We dropped the packs grabbed the spotter and belly crawled over the top into a low spot to have a better look. From our new vantage point we could see 25 sheep and mixed in with the ewes and lambs was a couple rams and one I could see was legal. It was hard to get a really good look at the rest because the wind was shaking the spotter and I tried everything to get it to hold still to no avail. I knew the one was legal and that was good enough. We spent some time there trying to find the best way to get into position for a shot and from where we were I could see a small ditch that ran parallel with the sheep and it looked like it would provide cover for us to get within 200yards for a shot but only if they stayed put long enough for us to get there. Back up the mountain on our belly and over the top, from there we had to go around the backside of the tallest peak and down the other side to where the ditch started. I was able to get to a spot and see the sheep before we dropped into the ditch and when I did I seen that they were feeding away from the ditch and would be out of range if we kept on this course, so back the way we came up the steep hill around the peak and into the small valley on the other side of them where we could hopefully find a way into range but I didn't like the looks of it as it looked like it was too flat but we had to try. On the way back we had a big black wolf watch us for a bit from a nearby Ridge about 600 yards away, he was beautiful with a white chest and he was black as night. Any other time and I would have tried to get this guy but I had another mission on my mind.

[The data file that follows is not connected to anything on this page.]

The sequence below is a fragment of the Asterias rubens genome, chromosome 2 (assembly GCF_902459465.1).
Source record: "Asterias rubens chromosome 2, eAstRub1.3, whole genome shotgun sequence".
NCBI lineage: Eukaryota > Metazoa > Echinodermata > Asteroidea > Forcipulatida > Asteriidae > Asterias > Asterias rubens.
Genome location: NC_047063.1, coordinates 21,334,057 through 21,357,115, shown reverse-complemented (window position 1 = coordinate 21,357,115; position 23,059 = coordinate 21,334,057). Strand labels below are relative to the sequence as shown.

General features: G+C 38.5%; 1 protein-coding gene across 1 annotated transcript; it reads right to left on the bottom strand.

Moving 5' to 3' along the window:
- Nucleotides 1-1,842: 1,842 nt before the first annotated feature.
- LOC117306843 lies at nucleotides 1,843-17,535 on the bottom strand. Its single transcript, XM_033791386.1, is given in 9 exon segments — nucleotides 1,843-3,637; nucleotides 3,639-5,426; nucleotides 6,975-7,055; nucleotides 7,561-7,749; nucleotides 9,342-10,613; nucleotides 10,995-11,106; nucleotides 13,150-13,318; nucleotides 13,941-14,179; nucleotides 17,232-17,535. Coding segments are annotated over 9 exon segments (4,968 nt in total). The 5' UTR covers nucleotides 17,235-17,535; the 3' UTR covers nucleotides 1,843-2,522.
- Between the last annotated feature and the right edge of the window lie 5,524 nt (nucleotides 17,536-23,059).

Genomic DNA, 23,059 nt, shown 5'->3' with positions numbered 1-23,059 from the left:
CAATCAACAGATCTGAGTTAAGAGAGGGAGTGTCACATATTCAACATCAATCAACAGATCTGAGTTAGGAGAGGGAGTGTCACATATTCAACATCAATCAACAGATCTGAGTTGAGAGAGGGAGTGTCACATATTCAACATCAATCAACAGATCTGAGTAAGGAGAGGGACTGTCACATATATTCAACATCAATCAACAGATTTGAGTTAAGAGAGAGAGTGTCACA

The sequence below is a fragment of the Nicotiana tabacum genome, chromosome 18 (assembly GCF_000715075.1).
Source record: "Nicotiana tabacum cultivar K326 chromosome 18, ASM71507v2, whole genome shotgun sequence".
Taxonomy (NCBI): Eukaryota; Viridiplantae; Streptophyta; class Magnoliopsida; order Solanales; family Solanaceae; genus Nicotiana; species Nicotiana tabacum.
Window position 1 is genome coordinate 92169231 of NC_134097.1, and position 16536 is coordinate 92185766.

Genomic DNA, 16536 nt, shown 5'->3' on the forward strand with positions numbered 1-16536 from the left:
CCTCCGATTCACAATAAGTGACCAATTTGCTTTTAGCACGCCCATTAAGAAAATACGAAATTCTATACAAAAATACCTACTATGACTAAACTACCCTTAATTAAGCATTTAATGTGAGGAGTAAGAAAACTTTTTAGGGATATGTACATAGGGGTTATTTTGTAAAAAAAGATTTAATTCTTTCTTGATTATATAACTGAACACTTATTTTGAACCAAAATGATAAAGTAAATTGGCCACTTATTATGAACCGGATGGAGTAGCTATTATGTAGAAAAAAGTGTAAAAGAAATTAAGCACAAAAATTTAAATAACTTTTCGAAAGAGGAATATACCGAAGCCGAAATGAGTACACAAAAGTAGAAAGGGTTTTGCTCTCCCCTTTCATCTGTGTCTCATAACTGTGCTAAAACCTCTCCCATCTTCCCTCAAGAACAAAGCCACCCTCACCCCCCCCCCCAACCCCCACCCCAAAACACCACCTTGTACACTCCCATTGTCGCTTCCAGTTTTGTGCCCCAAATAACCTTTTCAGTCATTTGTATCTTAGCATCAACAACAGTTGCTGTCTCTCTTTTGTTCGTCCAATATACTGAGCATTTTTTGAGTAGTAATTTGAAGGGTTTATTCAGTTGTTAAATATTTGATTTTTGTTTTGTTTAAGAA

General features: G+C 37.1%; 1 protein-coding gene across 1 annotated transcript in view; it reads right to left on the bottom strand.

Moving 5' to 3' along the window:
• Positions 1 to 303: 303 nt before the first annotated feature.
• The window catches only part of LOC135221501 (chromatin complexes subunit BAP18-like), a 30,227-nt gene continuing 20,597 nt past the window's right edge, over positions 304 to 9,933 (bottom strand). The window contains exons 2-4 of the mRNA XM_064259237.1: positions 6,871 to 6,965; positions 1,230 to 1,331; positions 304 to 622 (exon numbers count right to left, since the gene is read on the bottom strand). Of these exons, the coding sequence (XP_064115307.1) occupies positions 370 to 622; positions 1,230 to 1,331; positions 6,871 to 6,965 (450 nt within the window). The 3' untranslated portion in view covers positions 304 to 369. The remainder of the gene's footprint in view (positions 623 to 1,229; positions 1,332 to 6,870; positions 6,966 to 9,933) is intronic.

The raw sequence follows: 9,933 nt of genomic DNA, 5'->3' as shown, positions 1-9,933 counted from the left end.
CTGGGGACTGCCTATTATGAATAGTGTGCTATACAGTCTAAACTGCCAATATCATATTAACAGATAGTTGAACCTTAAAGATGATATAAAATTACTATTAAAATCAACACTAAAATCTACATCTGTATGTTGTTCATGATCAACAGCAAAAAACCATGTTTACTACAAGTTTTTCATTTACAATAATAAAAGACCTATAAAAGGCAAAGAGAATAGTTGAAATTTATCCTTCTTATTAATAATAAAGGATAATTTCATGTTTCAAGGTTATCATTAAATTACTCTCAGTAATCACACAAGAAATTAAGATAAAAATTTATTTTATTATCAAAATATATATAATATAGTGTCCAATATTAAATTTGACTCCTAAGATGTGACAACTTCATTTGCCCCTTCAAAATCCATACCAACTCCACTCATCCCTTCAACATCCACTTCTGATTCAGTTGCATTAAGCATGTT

We got to the small valley that ran along the west side of the sheep and dropped our packs about a mile up hill to start the process of closing to a comfortable distance. My worry was that they would have reversed course and fed away or even worse they would pop over the hill and bust us. The wind was in our favor and was helping keep our approach unheard. Once we reached our decided spot to work our way over we were greeted with a series of small rolling berms that we were able to hide behind, using these we were able to crawl and slither to within 200 yards when I caught sight of one of the smaller rams. We laid there watching for about 10 minutes when the bear showed up. My dad turned and asked if I think he should shoot it. Man what a decision to have to make, we were 200 yards away from a legal ram "my" ram, if we shoot the bear the sheep will spook at the shot, if we don't shoot the sheep will spook at the bear. I was sick knowing that whatever happened the sheep would be leaving and the work we had just done was for nothing. I told him to hold off and see where the sheep go when they run from the bear. The bear ambled over the hill and the sheep scattered 24 sheep went to the right around the next hill and I was trying to see if my ram was with the group. Some of the sheep were lower and I couldn't see them go but the ones I could see I didn't see the legal one in them but assumed that he had followed the rest. At that point I was disgusted and told my dad to kill that bear. At 200 yards he took a perfect shot the bear ran a short ways and went down.